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Updated: May 11, 2021

Decades of research on early intervention has shown it to be most effective for improving children’s developmental delays. Federal and state legislation has established birth-to-three intervention programs in every US state and territory. Common sense says that waiting doesn’t help.

Despite all that, studies show that 50-70% of primary care medical providers give a “wait and see” answer when parents first approach them with concerns about their child’s development.

Most of the time, wait-and-see advice is given after a short physical exam and some input from the parent. There’s good evidence that parents give reliable reports about what their children can and can’t do. Sadly, these “wait” providers give much more weight to their brief observations than they do the parents’ information.


All medical providers have access to standardized questionnaires that collect parent input. These tools provide a score that can be used to identify which children should be referred right now versus those who can wait. Why doesn’t every pediatrician’s office use something like this? Good question.

On your next visit to your provider, show them the results from the data tracking you did on the Milestones Tracker app. If your provider’s office isn’t using something systematic to collect parent reports, tell them about the CDC website. This page has free resources they can use for every child.

Your provider could also ask every parent to fill out a free standardized screener before or during an office visit. The ASQ–3 is one example.. Screeners give valid scores that can be used to make a data-based decision about whether or not to refer your child for an evaluation.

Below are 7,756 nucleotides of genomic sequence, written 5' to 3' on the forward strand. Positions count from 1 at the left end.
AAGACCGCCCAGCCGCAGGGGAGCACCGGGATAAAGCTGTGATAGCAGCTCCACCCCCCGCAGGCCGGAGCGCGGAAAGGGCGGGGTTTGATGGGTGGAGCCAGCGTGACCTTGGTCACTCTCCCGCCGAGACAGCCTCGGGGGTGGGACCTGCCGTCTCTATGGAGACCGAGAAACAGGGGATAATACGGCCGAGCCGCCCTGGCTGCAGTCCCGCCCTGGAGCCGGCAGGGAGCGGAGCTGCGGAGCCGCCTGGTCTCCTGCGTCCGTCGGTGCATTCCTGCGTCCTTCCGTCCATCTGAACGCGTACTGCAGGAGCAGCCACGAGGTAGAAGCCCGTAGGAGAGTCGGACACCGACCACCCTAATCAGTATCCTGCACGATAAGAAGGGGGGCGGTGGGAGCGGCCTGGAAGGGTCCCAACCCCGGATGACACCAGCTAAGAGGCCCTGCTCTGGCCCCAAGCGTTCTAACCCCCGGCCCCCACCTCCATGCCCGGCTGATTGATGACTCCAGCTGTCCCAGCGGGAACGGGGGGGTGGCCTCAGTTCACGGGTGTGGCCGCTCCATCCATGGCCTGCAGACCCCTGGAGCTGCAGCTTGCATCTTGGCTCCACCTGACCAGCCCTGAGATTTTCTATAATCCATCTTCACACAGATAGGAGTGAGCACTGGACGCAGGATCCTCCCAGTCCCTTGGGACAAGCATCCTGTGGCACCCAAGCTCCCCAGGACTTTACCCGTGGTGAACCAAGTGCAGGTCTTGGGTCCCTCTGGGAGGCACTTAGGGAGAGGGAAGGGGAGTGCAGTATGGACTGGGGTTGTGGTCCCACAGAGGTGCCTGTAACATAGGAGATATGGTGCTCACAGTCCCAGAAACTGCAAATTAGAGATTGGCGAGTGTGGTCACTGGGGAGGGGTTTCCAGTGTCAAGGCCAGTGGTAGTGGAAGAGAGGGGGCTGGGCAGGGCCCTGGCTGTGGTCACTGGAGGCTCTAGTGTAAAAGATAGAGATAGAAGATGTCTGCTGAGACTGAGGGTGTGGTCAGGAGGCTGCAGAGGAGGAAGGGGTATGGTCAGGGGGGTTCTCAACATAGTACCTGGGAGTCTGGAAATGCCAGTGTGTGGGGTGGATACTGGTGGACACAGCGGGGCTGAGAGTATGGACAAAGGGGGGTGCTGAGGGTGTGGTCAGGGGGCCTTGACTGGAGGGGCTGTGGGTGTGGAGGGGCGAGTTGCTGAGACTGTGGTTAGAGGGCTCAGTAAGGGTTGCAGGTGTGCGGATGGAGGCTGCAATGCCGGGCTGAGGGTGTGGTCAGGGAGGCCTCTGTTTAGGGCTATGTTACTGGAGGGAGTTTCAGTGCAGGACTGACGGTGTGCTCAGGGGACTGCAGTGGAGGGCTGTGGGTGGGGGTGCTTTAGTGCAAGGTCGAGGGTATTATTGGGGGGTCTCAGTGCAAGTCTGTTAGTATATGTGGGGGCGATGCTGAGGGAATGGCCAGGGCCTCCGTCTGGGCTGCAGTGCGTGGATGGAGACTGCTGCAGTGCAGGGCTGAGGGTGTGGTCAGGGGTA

The graph at the top of this post is a summary of research studies that were done over 15 years. These were studies on identifying autism, but the pattern is also the same when we look at identifying other types of developmental concerns.

The green lines in 1999 and 2015 are good. They show the average age when parents first talked to their provider about developmental concerns. That has stayed about the same, around 24 months. Parents were noticing early and speaking up about their observations.

The blue lines are not good. These show the average age when the child was first diagnosed—at or beyond five years old. That’s a three-year wait! This result was in spite of decades of effort to educate health care providers about the importance of early intervention, how to identify children who need a referral for evaluation, and where to refer.

There are other factors that delay identification of children, as well. A huge one in the US is the income level of parents, which affects access to health care. Another one is distance to services—rural areas have fewer health care and intervention providers. Sadly, a huge number of children with delays start school after they have missed out on every opportunity for early intervention.


The good news is, you don’t need any kind of referral to access early intervention services for infants, toddlers and preschoolers.

Use this list to find out who to contact in your state.

Skip the wait. Use the Development Tracker app to monitor your child’s development. Use an online screener to get a measurement. If you see red flags, jump on the phone to your local contact for intervention services. If there’s a waiting list, contact us to help find a telepractice provider who can get started with your child now.

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Joyce is very knowledgeable. Not only as a speech therapist but also on how the school system works. Which is very helpful going through the IEP process. She was able to engage with my daughter and was never hesitant to help in any way. I would definitely recommend Joyce to anyone that is looking for a trustworthy, caring and informed speech therapist.

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